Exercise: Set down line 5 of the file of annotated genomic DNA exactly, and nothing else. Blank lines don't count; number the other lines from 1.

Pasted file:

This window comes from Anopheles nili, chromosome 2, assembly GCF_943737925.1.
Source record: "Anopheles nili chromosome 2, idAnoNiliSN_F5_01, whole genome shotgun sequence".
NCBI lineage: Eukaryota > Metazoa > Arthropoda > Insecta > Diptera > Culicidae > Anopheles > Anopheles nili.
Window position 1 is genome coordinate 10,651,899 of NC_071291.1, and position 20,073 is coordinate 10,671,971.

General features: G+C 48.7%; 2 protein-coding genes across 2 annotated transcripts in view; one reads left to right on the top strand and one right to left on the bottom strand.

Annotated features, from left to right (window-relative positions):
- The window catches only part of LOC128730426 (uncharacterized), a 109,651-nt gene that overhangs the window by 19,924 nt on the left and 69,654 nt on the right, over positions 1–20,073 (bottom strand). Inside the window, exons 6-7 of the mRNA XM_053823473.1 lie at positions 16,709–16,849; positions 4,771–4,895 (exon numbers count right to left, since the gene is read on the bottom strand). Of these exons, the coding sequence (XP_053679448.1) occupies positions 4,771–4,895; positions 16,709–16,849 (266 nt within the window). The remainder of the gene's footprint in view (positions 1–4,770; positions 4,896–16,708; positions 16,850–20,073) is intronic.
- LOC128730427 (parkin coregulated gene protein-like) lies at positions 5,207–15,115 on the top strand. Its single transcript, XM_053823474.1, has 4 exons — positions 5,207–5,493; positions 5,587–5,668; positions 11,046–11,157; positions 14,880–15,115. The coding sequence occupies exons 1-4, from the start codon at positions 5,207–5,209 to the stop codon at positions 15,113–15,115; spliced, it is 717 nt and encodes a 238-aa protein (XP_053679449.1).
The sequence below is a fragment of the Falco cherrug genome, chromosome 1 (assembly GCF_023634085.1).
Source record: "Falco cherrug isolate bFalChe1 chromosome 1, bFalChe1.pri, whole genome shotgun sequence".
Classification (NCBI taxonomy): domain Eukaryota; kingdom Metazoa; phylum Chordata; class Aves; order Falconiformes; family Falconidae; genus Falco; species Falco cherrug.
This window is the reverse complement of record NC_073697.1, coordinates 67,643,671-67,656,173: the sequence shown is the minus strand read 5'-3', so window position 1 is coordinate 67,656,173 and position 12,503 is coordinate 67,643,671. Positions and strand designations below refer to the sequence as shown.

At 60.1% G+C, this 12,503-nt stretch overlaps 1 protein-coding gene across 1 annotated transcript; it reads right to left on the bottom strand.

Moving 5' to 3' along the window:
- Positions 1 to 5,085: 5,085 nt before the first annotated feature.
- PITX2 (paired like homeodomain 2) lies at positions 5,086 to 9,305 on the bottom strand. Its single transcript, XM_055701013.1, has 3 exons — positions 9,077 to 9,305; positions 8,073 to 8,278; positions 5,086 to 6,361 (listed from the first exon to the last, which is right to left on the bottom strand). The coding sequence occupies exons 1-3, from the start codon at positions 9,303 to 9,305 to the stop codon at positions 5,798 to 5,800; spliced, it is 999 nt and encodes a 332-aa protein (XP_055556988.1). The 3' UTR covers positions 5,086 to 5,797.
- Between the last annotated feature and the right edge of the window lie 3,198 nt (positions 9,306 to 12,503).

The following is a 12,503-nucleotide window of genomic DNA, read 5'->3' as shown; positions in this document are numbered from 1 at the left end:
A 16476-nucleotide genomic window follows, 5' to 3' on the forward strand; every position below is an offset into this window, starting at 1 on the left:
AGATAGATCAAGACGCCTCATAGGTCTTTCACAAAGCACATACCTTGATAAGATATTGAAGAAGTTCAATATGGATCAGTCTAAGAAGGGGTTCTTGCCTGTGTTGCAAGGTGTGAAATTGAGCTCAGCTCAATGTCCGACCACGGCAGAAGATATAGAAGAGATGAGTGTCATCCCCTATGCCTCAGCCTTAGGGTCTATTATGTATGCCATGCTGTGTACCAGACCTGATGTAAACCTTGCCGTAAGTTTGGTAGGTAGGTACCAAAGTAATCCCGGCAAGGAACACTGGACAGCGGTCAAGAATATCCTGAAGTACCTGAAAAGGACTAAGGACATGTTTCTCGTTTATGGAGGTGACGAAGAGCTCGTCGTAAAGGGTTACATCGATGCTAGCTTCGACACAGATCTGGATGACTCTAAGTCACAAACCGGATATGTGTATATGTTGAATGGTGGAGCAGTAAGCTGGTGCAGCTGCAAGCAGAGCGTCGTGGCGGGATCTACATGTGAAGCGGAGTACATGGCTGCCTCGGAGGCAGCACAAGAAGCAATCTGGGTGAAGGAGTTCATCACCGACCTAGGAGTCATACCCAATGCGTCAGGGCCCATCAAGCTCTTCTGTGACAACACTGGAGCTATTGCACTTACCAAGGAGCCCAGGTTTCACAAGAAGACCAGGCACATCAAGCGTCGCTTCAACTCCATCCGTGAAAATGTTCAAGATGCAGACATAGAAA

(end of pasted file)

General features: G+C 48.7%; 2 protein-coding genes across 2 annotated transcripts in view; one reads left to right on the top strand and one right to left on the bottom strand.